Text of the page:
John Bruton
Years of stand-up: 6
Comedy style: Chill anger
Trivia tidbit: Oldest member of the Accidental Crew and the “blackest”
Random Q: What’s your favorite part of doing comedy? “The rush I get when I tell a new joke or have an idea pop in my head and just say it and the crowd dies laughing. That emotion is priceless.”
Upcoming gigs: Make Em Laugh Mondays @ Grog Shop, 9/26, 10/3, 10/17, 10/31 // Opening for Mark Normand @ Hilarities, 9/28-10/2



Brian Kenny
Years of stand-up: 4 ½
Comedy style: Charismatic and kinda loud storytelling, life-altering sexual thunder
Trivia tidbit: Used to weigh over 300 pounds and has “fat people diabetes”
Random Q: How much sexual thunder are we talking and am I gonna be able to walk after? “All of it. And no, make your travel plans to and from the shows accordingly.”
Upcoming gigs: Step Brothers Comedy @ Brothers Lounge, 9/20 // Opening for Robert Kelly @ Grog Shop, 10/7 // Featuring @ Hilarities for Andy Woodhull, 10/26-10/27 & 10/30 // Opening for Dave Attell @ Hilarities, 10/28-10/29



Mary Santora
Years of stand-up: 4
Comedy style: Quick witted and observant, with a slightly dark twist
Trivia tidbit: Has never been to a haunted house
Random Q: What’s the biggest thing you’ve learned from doing stand-up?
“You have to be okay with failure because failure is where you learn and grow. That’s something I still struggle with but remind myself of often. The best way to see if an idea is funny is to watch it crash and burn.”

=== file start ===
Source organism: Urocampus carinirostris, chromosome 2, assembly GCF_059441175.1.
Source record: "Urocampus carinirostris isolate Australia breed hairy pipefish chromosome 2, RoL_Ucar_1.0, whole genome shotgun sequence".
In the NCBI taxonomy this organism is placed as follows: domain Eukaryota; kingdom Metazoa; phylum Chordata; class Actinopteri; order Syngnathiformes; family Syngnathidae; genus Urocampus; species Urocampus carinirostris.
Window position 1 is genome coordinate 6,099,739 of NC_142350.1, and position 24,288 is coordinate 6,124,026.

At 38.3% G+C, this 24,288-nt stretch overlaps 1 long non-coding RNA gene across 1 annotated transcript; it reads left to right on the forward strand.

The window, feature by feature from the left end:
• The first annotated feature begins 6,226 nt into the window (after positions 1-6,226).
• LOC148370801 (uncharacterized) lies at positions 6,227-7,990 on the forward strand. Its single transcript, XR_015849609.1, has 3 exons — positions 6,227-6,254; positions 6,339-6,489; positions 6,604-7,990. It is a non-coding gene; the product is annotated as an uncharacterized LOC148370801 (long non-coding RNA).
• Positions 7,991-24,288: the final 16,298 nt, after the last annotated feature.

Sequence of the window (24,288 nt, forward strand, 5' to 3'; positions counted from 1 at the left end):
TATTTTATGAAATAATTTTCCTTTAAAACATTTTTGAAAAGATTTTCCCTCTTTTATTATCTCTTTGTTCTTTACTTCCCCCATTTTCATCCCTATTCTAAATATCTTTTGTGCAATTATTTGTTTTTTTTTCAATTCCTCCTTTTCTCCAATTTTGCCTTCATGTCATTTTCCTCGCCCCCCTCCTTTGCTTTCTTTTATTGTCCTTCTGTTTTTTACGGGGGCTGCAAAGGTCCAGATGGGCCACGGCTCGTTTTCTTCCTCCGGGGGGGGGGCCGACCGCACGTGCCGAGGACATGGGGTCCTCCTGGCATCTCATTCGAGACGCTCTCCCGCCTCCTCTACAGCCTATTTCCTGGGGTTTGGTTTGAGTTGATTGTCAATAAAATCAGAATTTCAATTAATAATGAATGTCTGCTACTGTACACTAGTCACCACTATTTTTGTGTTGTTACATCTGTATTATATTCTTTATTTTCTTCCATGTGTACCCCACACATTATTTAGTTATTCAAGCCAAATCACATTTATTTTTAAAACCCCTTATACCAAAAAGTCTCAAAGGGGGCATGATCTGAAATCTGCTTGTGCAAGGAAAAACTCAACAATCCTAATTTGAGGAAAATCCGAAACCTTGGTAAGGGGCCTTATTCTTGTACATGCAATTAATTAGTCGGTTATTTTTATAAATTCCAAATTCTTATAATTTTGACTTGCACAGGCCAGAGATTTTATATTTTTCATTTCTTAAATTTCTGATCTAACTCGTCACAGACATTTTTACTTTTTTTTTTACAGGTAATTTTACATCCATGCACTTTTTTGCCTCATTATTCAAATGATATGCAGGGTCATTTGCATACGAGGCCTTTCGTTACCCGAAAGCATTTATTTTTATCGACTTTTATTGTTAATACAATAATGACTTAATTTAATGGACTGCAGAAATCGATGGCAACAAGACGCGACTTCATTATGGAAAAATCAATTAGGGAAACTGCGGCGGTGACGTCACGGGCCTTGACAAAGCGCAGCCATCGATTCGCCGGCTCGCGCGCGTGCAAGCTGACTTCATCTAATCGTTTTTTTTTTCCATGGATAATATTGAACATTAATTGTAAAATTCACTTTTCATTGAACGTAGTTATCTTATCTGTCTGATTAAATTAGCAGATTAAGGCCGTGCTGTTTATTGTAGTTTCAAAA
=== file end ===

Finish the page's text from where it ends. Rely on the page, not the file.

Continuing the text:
Upcoming gigs: The Cleveland Improv, 10/6-10/9 // Hilarities, 10/12-10/16



Dave Flynt
Years of stand-up: 5
Comedy style: Shock pop culture social commentary sauce
Trivia tidbit: His driver’s license has been suspended longer than Obama’s been in office
Random Q: What’s your most memorable experience within the Cleveland comedy scene? “Watching the local standup scene flourish from what it was six years ago into this vehicle for self-expression for so many that need therapy, stress relief or whateva.”




Joshua Morrow
Years of stand-up: 4
Comedy style: Personal PG-13 life observations, current events
Trivia tidbit: Is a badass on a pool table
Random Q: What’s your greatest accomplishment as a comic so far?
“In 2013, I took over hosting an open mic that was about to die. With positive energy and a lot of hard work, The Village Idiot has grown into the biggest comedy open mic in NE Ohio, regularly drawing over 30 comics a week. I am proud of that.”
Upcoming gigs: The Village Idiot @ Lakewood Village Tavern, every Wednesday @ 9pm // Ingenuity Fest, 9/24 @ 9pm



Cody Cooper
Years of stand-up: 4
Comedy style: Storytelling and absurd observations
Trivia tidbit: Had an unhealthy obsession with Sporty Spice at age 12
Random Q: How’d the Fest go this year?
“The festival was fantastic. As a comic, there’s a special feeling when you have so much talent in an intimate space, mingling and becoming friends with each other.”
Upcoming gigs:  Barrio in Lakewood, every Monday @ 10pm // East End Tavern in Lakewood w/ Bill Squire, 9/22